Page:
Boston became the birthplace of the American Christmas card when Louis Prang, a failed German revolutionary, arrived on its shores.
Louis Prang was an exile from the Revolutions of 1848 in the German States — a Forty-Eighter. The revolutionaries aimed to unify the German states. They also wanted to create a more democratic government and guarantee human rights.
By 1850 the revolution had failed. Prang therefore brought his dream of democracy and equality to Boston. He also invented the American Christmas card, which brought beautiful art to the masses, lucrative work to women artists and art education to children.
Children today still use the paints and crayons he developed more than a century ago.
Louis Prang was born March 12, 1824, in Prussian Silesia, the son of Jonas Louis Prang, a Huguenot textile manufacturer, and Rosina Silverman, a German. He apprenticed to his father and learned engraving, printing and calico dyeing. In the 1840s he traveled around Europe working as a printer and in textiles. By 1848 he was involved in the revolutionary activities sweeping Europe. The Prussian government targeted him and he escaped to Switzerland.
Prang married Rosa Gerber, a Swiss woman he met in Paris. He would later imprint his Christmas cards with a rose in her honor.
In 1851, he went to work for the engraver Frank Leslie in Boston. Five years later he went into business with a partner to create lithographs, specializing in prints of buildings and towns in Massachusetts. He became known for maps of the Civil War.
As a German in Boston during the rise of the Know-Nothing Party, Louis Prang spoke out against the ‘two-year amendment.’ The Massachusetts Legislature in 1860 passed the amendment, which deprived naturalized citizens of the right to hold office or to vote until two years after they became citizens.
Prang and other German leaders held a rally in Turner Hall, urging listeners only to support a political party that ‘does not measure civil rights by place of birth, or human rights by color of skin.’
The English Christmas Card
Christmas cards were popular in England, where Christmas had been celebrated with far more enthusiasm than in Puritanical New England. Sir Henry Cole is credited with inventing the first ever Christmas card in 1843.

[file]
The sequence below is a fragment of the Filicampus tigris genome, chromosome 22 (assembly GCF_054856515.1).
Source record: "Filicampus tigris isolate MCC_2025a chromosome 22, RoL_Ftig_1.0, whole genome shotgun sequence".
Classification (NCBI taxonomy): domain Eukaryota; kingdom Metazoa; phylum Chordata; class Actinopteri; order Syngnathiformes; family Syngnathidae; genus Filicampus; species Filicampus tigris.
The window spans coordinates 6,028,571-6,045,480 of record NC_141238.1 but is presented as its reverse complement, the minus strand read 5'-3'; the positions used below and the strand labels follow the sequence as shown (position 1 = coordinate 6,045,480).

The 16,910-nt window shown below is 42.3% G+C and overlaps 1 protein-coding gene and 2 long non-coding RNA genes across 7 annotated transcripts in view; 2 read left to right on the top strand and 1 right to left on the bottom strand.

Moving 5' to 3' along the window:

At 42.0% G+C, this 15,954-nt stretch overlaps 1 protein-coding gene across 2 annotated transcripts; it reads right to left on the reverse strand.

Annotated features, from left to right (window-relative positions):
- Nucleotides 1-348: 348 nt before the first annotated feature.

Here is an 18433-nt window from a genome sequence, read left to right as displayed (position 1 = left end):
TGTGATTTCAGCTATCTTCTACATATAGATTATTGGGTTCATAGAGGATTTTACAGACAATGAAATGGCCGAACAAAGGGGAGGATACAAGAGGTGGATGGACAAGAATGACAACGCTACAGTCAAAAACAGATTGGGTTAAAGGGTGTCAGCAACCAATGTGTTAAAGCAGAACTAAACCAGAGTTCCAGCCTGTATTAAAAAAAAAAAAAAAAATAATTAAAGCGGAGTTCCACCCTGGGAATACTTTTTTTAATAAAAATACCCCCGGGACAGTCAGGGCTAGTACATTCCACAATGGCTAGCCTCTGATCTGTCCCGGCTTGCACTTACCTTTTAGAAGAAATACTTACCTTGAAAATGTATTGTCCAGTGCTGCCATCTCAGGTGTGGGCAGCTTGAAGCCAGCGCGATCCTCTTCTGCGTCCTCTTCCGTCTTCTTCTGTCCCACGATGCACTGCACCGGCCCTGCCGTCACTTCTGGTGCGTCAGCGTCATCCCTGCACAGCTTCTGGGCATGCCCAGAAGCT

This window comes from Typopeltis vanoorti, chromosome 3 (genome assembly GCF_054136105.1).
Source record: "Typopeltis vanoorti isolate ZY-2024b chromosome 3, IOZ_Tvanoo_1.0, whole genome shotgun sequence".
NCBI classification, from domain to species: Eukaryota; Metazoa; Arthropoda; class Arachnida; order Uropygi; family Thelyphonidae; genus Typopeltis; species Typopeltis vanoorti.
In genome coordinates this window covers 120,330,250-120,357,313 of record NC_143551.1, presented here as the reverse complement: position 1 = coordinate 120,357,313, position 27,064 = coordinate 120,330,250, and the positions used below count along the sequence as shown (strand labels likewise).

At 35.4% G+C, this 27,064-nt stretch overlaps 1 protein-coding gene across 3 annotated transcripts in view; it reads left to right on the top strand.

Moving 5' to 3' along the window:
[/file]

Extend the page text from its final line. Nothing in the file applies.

Cole, the story goes, didn’t have time for the English tradition of writing notes to friends and family over the holidays. So he asked his friend, the artist John Calcott Horsley, to design a card. He had about a thousand of the cards printed and hand-colored. Cole didn’t use them all, and sold the extras for a shilling apiece. It caused a sensation in Victorian society because it showed a child drinking wine.
By the 1860s, a new color printing process allowed the commercial production of cards in England. The custom then spread, and Louis Prang caught on to it.
The American Christmas Card
There are many stories about how Louis Prang decided to enter the Christmas card business. According to one, he went to the Vienna Exposition of 1873 and printed beautiful four-color business cards. An Englishwoman asked if he’d thought about printing Christmas cards. According to another, a clerk in his London office suggested he add Christmas greetings to his floral business cards.
Whatever the case, Prang did some research and realized the enormous size of the potential market. In 1875 he printed his first Christmas cards and exported them to London. They were a big hit. The next year, he sold them throughout the Northeast. It took but two more years for him to corner the greeting card market in the United States. By 1881, he printed more than 5 million Christmas cards a year. His Prang Lithographic Factory in Roxbury became a tourist attraction, and he often conducted tours himself.